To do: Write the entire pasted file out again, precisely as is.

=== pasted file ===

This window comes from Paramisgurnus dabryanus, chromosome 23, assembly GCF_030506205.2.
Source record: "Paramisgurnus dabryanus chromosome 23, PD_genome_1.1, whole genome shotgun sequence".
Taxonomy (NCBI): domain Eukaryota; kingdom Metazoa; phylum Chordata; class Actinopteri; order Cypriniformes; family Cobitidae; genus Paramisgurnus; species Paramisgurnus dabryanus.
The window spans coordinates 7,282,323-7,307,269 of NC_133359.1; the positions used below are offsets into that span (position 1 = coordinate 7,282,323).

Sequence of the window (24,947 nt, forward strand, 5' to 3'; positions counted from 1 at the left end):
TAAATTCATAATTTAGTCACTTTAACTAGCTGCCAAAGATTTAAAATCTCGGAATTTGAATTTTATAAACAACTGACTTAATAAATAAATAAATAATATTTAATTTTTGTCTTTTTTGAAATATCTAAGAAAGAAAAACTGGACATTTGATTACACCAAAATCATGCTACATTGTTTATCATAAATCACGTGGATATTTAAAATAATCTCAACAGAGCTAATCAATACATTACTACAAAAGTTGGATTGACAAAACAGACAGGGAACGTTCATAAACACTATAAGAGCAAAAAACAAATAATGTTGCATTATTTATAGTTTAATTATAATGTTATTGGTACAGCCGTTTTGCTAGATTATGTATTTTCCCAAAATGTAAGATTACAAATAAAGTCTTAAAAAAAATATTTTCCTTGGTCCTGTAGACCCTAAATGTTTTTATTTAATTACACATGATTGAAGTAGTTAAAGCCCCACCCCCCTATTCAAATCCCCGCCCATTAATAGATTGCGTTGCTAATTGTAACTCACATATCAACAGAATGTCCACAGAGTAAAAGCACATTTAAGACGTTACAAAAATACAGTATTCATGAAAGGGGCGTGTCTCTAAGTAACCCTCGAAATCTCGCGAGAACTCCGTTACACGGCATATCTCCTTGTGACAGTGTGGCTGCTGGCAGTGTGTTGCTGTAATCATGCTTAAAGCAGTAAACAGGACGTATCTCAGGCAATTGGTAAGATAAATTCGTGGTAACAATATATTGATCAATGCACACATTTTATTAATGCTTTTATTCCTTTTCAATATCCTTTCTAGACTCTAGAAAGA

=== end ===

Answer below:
This window comes from Paramisgurnus dabryanus, chromosome 23, assembly GCF_030506205.2.
Source record: "Paramisgurnus dabryanus chromosome 23, PD_genome_1.1, whole genome shotgun sequence".
Taxonomy (NCBI): domain Eukaryota; kingdom Metazoa; phylum Chordata; class Actinopteri; order Cypriniformes; family Cobitidae; genus Paramisgurnus; species Paramisgurnus dabryanus.
The window spans coordinates 7,282,323-7,307,269 of NC_133359.1; the positions used below are offsets into that span (position 1 = coordinate 7,282,323).

Sequence of the window (24,947 nt, forward strand, 5' to 3'; positions counted from 1 at the left end):
TAAATTCATAATTTAGTCACTTTAACTAGCTGCCAAAGATTTAAAATCTCGGAATTTGAATTTTATAAACAACTGACTTAATAAATAAATAAATAATATTTAATTTTTGTCTTTTTTGAAATATCTAAGAAAGAAAAACTGGACATTTGATTACACCAAAATCATGCTACATTGTTTATCATAAATCACGTGGATATTTAAAATAATCTCAACAGAGCTAATCAATACATTACTACAAAAGTTGGATTGACAAAACAGACAGGGAACGTTCATAAACACTATAAGAGCAAAAAACAAATAATGTTGCATTATTTATAGTTTAATTATAATGTTATTGGTACAGCCGTTTTGCTAGATTATGTATTTTCCCAAAATGTAAGATTACAAATAAAGTCTTAAAAAAAATATTTTCCTTGGTCCTGTAGACCCTAAATGTTTTTATTTAATTACACATGATTGAAGTAGTTAAAGCCCCACCCCCCTATTCAAATCCCCGCCCATTAATAGATTGCGTTGCTAATTGTAACTCACATATCAACAGAATGTCCACAGAGTAAAAGCACATTTAAGACGTTACAAAAATACAGTATTCATGAAAGGGGCGTGTCTCTAAGTAACCCTCGAAATCTCGCGAGAACTCCGTTACACGGCATATCTCCTTGTGACAGTGTGGCTGCTGGCAGTGTGTTGCTGTAATCATGCTTAAAGCAGTAAACAGGACGTATCTCAGGCAATTGGTAAGATAAATTCGTGGTAACAATATATTGATCAATGCACACATTTTATTAATGCTTTTATTCCTTTTCAATATCCTTTCTAGACTCTAGAAAGA